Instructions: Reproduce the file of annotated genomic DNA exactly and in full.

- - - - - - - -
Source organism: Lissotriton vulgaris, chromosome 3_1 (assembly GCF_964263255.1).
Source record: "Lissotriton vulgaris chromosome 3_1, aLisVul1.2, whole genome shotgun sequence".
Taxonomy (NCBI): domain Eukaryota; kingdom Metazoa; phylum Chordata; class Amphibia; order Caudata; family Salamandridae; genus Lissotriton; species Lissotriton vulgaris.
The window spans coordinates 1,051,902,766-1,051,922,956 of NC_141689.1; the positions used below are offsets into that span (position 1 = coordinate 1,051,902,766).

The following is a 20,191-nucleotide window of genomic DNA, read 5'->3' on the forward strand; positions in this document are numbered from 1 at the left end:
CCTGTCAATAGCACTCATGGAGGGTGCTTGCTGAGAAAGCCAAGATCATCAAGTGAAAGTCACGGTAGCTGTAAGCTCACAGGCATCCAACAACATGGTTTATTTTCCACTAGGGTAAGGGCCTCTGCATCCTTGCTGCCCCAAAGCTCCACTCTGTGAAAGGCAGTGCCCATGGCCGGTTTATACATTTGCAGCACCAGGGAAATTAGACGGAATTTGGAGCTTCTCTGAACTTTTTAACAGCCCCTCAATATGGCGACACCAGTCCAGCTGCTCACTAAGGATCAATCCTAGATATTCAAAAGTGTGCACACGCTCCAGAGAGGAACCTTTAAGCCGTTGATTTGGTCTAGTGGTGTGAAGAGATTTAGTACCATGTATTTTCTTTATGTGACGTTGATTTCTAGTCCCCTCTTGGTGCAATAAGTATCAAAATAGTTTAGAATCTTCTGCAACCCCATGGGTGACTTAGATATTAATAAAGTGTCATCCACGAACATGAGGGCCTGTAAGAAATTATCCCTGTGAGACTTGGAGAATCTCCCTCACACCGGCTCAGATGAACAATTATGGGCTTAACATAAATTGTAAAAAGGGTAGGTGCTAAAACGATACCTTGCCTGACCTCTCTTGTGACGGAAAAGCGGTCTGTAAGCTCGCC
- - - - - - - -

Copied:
Source organism: Lissotriton vulgaris, chromosome 3_1 (assembly GCF_964263255.1).
Source record: "Lissotriton vulgaris chromosome 3_1, aLisVul1.2, whole genome shotgun sequence".
Taxonomy (NCBI): domain Eukaryota; kingdom Metazoa; phylum Chordata; class Amphibia; order Caudata; family Salamandridae; genus Lissotriton; species Lissotriton vulgaris.
The window spans coordinates 1,051,902,766-1,051,922,956 of NC_141689.1; the positions used below are offsets into that span (position 1 = coordinate 1,051,902,766).

The following is a 20,191-nucleotide window of genomic DNA, read 5'->3' on the forward strand; positions in this document are numbered from 1 at the left end:
CCTGTCAATAGCACTCATGGAGGGTGCTTGCTGAGAAAGCCAAGATCATCAAGTGAAAGTCACGGTAGCTGTAAGCTCACAGGCATCCAACAACATGGTTTATTTTCCACTAGGGTAAGGGCCTCTGCATCCTTGCTGCCCCAAAGCTCCACTCTGTGAAAGGCAGTGCCCATGGCCGGTTTATACATTTGCAGCACCAGGGAAATTAGACGGAATTTGGAGCTTCTCTGAACTTTTTAACAGCCCCTCAATATGGCGACACCAGTCCAGCTGCTCACTAAGGATCAATCCTAGATATTCAAAAGTGTGCACACGCTCCAGAGAGGAACCTTTAAGCCGTTGATTTGGTCTAGTGGTGTGAAGAGATTTAGTACCATGTATTTTCTTTATGTGACGTTGATTTCTAGTCCCCTCTTGGTGCAATAAGTATCAAAATAGTTTAGAATCTTCTGCAACCCCATGGGTGACTTAGATATTAATAAAGTGTCATCCACGAACATGAGGGCCTGTAAGAAATTATCCCTGTGAGACTTGGAGAATCTCCCTCACACCGGCTCAGATGAACAATTATGGGCTTAACATAAATTGTAAAAAGGGTAGGTGCTAAAACGATACCTTGCCTGACCTCTCTTGTGACGGAAAAGCGGTCTGTAAGCTCGCC